Italian banks have been facing rough seas for quite a while now as the total amount of non-performing loans and bad debt is piling up now. The Italian state has been trying to find a solution for this increasingly important problem as all of its banks continue to report high write-downs on the value of their assets, which is undermining the health of the entire financial system in the country.
Italy had to do something which would keep the European bureaucrats happy (as any financial support would have to be injected without being seen as some sort of state aid). Previous media reports discussed the possibility of the European Central Bank acting as ‘saving grace’ of the Italian financial system, but the ‘whatever it takes’ adage seems to be another bold statement turning out to be hollow words. Of course, a central bank should not buy non-performing loans as that’s most definitely not a part of its mandate, but it also tells you that the ‘whatever it takes’ shout-out does come with some caveats.
Source: Financial Times
The Italian state had to find a solution on its own, and the proposed way out of the current vicious circle is just laughable. Italy has proposed to start a bad-bank fund called Atlante, which would focus on buying distressed assets from the Italian banks to help them to improve their balance sheets once again. Theoretically that’s an excellent plan, but the size of the new fund is just laughable. Italy’s bad bank fund will have a total available cash resource of 5B EUR.
Source: Financial Times via Thomson Reuters
Sure, 5 billion Euros sounds like a pretty decent amount of money, but you need to put things in perspective. According to the most recent estimates, the Italian financial system was holding in excess of 200 billion Euro of non-performing loans (‘NPL’) on the balance sheet, whilst at least the same (gross) amount could be described as ‘questionable’. So, the new fund has the size of less than 3% of the total amount of NPL’s in the sector and just over 1% of the total amount of bad loans.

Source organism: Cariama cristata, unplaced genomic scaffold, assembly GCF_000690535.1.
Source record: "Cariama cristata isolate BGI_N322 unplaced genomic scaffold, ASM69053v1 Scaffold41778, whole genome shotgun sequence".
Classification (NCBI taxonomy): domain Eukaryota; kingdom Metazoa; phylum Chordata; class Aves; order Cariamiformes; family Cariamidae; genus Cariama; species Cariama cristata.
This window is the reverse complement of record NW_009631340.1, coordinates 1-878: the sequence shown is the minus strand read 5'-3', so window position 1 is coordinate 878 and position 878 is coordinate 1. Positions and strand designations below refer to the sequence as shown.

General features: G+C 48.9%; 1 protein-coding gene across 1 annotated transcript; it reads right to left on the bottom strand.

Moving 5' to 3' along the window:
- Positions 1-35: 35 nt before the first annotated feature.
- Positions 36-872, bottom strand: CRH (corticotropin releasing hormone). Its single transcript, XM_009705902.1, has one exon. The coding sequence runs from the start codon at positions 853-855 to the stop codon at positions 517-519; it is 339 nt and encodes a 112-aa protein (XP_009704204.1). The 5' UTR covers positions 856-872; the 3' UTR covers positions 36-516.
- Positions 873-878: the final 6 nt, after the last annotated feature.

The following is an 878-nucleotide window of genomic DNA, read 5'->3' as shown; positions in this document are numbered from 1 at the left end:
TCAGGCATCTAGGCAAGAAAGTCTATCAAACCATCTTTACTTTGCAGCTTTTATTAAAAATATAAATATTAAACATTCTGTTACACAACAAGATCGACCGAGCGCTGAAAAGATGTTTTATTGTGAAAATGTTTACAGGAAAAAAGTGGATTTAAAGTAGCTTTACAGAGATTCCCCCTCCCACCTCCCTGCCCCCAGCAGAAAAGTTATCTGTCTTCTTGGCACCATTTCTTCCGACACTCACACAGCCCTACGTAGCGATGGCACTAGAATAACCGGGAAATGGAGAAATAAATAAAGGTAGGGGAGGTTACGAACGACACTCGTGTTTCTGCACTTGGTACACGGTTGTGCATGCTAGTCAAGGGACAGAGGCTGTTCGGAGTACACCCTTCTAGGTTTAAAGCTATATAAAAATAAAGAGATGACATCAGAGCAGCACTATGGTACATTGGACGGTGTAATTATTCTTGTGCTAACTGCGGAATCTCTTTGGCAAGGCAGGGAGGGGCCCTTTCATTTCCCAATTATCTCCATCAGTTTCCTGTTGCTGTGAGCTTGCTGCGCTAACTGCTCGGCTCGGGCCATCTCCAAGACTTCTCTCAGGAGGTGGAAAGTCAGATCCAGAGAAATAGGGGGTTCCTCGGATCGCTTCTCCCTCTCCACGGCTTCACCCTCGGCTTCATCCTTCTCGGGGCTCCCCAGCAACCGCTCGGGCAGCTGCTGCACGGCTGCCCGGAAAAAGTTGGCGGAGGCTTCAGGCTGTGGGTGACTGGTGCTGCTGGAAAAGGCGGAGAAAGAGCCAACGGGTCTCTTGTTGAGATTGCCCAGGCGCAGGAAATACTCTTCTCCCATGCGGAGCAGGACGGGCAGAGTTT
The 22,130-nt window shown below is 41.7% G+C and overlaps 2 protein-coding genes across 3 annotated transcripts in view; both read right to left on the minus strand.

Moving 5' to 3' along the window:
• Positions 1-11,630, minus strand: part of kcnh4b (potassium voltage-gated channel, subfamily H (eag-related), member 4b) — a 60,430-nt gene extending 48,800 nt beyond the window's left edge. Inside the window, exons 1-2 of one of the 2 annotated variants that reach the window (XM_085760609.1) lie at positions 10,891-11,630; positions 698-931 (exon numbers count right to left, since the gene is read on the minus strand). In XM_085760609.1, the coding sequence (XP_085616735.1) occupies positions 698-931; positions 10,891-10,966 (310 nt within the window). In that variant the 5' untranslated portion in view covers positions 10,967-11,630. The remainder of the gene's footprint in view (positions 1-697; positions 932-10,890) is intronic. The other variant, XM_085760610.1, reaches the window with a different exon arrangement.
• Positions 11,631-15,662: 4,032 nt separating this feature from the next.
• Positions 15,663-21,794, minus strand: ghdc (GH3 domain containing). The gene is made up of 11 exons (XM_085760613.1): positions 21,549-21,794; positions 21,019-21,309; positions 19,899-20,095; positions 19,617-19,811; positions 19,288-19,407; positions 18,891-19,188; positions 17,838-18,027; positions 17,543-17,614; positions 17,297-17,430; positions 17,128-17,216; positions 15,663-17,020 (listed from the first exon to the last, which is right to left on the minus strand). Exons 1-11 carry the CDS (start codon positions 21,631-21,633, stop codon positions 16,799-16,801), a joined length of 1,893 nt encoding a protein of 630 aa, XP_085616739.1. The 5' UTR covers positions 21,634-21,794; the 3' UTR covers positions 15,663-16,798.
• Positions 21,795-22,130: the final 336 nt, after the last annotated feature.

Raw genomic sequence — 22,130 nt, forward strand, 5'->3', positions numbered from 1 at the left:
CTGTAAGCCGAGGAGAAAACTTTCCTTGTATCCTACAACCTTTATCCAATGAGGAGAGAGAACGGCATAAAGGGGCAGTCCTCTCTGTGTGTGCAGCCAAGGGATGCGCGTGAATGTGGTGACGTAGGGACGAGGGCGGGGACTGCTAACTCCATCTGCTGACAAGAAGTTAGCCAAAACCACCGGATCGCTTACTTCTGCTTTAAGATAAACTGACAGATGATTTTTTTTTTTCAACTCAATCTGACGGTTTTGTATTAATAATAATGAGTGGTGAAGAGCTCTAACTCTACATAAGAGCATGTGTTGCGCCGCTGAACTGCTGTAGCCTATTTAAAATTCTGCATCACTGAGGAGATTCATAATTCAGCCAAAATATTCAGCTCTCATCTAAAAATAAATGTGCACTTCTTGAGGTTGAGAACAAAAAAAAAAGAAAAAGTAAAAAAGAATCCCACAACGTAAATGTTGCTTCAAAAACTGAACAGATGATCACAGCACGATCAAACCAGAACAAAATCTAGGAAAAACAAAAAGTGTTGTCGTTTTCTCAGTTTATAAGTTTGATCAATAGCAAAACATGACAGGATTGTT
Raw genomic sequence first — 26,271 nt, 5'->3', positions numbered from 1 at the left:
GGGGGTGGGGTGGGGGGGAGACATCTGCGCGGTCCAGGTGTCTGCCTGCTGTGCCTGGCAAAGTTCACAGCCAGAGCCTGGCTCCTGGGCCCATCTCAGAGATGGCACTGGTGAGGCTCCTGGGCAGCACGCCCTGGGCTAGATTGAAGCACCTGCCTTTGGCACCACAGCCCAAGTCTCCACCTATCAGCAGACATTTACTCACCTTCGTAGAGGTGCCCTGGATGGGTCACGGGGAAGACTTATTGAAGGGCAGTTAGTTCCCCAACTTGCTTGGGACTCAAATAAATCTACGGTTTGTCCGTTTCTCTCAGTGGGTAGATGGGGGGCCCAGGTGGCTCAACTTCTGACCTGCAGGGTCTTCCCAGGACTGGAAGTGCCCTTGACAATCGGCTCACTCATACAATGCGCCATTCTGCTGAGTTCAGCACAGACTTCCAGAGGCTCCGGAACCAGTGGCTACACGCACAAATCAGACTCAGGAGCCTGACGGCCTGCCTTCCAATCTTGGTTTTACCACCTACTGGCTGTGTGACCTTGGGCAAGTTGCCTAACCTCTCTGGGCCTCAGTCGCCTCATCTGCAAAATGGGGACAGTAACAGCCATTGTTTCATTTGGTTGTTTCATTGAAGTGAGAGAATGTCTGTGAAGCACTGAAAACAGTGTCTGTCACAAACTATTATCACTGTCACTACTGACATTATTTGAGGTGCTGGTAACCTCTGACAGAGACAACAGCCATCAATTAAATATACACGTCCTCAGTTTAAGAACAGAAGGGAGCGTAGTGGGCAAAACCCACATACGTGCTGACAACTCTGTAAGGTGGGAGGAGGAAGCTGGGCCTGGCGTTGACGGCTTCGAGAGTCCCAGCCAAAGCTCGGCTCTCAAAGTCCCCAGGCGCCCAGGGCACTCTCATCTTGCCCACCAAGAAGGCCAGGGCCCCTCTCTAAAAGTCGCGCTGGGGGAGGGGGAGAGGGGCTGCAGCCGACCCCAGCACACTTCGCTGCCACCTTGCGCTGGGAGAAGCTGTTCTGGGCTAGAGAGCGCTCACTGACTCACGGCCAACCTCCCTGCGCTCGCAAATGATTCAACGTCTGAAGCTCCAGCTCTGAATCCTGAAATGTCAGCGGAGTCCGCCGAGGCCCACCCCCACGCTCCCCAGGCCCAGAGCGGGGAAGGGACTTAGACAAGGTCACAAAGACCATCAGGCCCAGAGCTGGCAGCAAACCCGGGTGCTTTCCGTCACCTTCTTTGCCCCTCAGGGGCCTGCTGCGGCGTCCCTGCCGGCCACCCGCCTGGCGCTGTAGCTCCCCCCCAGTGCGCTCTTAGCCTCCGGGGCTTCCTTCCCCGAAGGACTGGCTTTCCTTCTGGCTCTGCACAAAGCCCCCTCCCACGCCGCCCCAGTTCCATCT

That’s most definitely not sufficient as almost 40% of the funds will immediately be used to rescue the Banca Popolare di Vicenza which needs an injection of 1.8B EUR as soon as humanly possible to keep its balance sheet issues under control. And the other Italian banks will also be quite happy as they saw their share prices slide since the beginning of this year. Unicredit saw its share price fall by almost 50% since the end of last year, whilst Intesa Sanpaolo experienced a 25% drop in its share price.
Source: Financial Times
Italy thinks the 5B EUR will be sufficient to cover a lot of the expected losses as it says the banks have already recorded impairment charges on the value of their bad loans and this has been confirmed by the CEO of Intesa Sanpaolo a few months ago. He claims there’s close to zero risk of the banks collapsing, but we have heard this before.
But hey, let’s not worry. Italy has got this all figured out!
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